baccalaureate work that would allow them to apply their knowledge and pedagogical skills in school settings. The Holmes report also urged that teacher education take place at “teaching centers” linked to major universities, a strategy parallel to the reform of medical education in the early 1900s following publication of the Flexner Report (1910).

A major study by Goodlad (1994) served as further impetus for restructuring teacher education. Goodlad highlighted significant problems, such as the lack of “connectedness” among schools of education, university liberal arts programs, and the K-12 education sector. Goodlad also cited as problematic the low status accorded to teacher education programs and schools of education on university campuses. He recommended strengthening the connections between reform efforts taking place in schools of education (teacher preparation) and those in K-12 education (e.g., implementation of content standards). Both the Holmes Group and Goodlad reports encouraged development of Professional Development Schools and other forms of university and K-12 partnerships. More than 300 schools of education responded to these reports to create programs that go beyond the traditional four-year degree programs to include more extensive study of subject matter and more extensive clinical training in K-12 schools (Darling-Hammond, 1997). In 1998, Abdal-Haqq reported that over 600 PDS models had been developed in the United States, with some of these institutions exploring several different models for improving teacher education. More than 1,000 such schools exist today (Abdal-Haqq, personal communication). Professional Development Schools are described in greater detail later in this report.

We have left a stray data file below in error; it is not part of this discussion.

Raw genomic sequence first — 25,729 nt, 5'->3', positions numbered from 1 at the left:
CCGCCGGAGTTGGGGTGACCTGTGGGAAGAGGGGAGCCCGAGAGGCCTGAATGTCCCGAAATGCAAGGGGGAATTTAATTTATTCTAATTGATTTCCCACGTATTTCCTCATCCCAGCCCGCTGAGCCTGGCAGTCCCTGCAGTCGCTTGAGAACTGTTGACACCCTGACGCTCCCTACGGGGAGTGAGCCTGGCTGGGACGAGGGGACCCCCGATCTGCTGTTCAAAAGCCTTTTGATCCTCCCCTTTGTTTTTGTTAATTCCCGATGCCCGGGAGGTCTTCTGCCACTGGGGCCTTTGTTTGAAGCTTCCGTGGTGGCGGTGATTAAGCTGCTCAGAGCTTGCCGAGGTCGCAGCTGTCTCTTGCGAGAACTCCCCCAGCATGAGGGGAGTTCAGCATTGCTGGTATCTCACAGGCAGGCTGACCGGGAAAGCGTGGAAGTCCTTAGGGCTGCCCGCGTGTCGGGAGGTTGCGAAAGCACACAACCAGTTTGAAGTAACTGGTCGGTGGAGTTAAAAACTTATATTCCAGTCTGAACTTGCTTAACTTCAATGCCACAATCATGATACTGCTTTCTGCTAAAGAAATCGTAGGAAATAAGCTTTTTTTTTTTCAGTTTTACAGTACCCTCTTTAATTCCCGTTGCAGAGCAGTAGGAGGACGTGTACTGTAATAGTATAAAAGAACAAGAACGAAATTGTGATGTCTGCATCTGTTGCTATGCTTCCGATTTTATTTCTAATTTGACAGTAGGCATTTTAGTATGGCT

ROADBLOCKS TO CHANGES IN TEACHER EDUCATION

Murray (1996) emphasized that a significant barrier to the reform of teacher education results from a long-standing belief among many people that teaching is a natural human endeavor. Parents teach their children, and friends and colleagues teach each other. Even people with few personal connections or similar interests may teach each other. However, in most of these cases, the act of teaching almost always occurs among people of like minds, backgrounds, education, or beliefs and centers around tasks or problems that the teacher and learner have in common. It is strikingly different from what typically occurs in schools.

The notion that anyone can teach clearly is ingrained in the contemporary



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